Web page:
Molecule in red meat, milk linked to cancer progression
November 14, 2008
by Keith Nunes
LA JOLLA, CALIF. — Consumption of red meat and milk products may contribute to the increased risk of cancerous tumors, according to research conducted at the University of California at San Diego’s School of Medicine. The researchers’ findings suggest inflammation resulting from a molecule introduced through consumption of the foods may promote tumor growth and were published online this week in advance of print publication in the Proceedings of the National Academy of Sciences.
Dr. Ajit Varki, M.D., a distinguished professor of medicine and cellular and molecular medicine, and co-director of the U.C.S.D. Glycobiology Research and Training Center, and colleagues studied a non-human cellular molecule called N-glycolylneuraminic acid (Neu5Gc). Neu5Gc is a type of glycan, or sugar molecule, that humans don’t naturally produce, but that may be incorporated into human tissues as a result of eating red meat. The body then develops anti-Neu5Gc antibodies – an immune response that may lead to chronic inflammation,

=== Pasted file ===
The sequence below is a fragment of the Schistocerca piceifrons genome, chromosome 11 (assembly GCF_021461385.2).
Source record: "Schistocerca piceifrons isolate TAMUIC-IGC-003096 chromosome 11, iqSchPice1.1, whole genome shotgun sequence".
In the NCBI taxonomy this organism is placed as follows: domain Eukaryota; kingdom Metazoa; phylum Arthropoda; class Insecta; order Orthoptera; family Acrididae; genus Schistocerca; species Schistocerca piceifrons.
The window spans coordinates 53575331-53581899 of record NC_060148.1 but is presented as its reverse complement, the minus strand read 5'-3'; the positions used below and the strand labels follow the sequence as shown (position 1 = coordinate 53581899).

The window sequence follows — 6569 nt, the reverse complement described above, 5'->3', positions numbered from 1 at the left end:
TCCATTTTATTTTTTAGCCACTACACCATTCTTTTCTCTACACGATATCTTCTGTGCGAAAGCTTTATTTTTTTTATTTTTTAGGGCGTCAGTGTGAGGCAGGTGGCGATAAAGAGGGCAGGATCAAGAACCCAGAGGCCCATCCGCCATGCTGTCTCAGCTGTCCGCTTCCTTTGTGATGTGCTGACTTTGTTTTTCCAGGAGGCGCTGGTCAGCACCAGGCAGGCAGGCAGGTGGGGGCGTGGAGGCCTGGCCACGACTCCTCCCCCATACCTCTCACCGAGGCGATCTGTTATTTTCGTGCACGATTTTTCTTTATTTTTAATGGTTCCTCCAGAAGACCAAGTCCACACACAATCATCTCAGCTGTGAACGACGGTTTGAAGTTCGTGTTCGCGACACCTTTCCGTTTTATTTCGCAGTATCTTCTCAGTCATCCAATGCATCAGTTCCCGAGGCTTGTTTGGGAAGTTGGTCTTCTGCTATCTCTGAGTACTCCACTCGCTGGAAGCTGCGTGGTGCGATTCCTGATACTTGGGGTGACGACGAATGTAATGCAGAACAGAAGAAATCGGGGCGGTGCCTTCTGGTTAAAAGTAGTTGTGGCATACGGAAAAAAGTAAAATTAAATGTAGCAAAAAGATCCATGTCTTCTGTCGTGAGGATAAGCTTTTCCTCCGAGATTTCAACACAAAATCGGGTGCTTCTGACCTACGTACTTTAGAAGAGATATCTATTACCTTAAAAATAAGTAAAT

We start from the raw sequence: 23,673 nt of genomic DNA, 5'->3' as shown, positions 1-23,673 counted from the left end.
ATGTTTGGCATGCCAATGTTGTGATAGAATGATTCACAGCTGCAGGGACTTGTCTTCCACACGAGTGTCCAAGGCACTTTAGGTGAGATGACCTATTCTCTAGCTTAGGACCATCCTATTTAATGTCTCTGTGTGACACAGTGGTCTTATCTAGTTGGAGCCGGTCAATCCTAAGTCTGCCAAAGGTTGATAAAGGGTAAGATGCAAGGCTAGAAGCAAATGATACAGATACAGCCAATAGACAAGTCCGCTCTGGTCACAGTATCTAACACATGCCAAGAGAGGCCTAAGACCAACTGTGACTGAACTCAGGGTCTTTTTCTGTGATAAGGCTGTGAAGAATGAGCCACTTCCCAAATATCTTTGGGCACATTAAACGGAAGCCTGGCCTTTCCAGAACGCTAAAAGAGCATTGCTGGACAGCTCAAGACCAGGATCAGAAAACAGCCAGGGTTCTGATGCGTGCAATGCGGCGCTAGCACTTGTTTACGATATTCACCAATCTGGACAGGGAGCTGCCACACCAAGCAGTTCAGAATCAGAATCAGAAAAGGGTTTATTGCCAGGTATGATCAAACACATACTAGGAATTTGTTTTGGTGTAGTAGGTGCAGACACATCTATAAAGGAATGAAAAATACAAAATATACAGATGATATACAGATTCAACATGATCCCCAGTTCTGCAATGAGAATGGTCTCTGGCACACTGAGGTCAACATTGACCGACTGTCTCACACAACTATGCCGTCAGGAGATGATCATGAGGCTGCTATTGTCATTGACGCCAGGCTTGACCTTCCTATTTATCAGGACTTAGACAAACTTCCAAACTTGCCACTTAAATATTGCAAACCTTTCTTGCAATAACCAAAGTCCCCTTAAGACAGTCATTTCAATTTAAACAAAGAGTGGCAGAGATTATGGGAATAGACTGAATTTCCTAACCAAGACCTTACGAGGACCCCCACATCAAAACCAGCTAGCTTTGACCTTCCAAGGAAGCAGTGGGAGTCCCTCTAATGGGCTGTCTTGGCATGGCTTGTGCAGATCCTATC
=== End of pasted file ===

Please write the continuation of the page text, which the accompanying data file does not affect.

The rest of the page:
"We’ve shown that tumor tissues contain much more Neu5Gc than is usually found in normal human tissues," said Dr. Varki. "We therefore surmised that Neu5Gc must somehow benefit tumors."
The researchers’ study used specially bred mice that lacked the Neu5Gc molecule and mimicked humans before the molecule is absorbed into the body through ingesting red meat. The researchers induced tumors containing Neu5Gc, and then administered anti-Neu5Gc antibodies to half of the mice. In mice that were given antibodies inflammation was induced, and the tumors grew faster. In the control mice that were not treated with antibodies, the tumors were less aggressive.
Other researchers have shown that humans who take non-steroidal anti-inflammatory drugs have a reduced risk of cancer. Therefore, the mice with cancerous tumors facilitated by anti-Neu5Gc antibodies were treated with an NSAID. In these animals, the anti-inflammatory treatment blocked the effect of the Neu5Gc antibodies and the tumors were reduced in size.
"Taken together, our data indicate that chronic inflammation results from interaction of Neu5Gc accumulated in our bodies from eating red meat with the antibodies that circulate as an immune response to this non-human molecule – and this may contribute to cancer risk," said Dr. Varki.
The study was funded in part by a grant from the National Cancer Institute of the National Institutes of Health.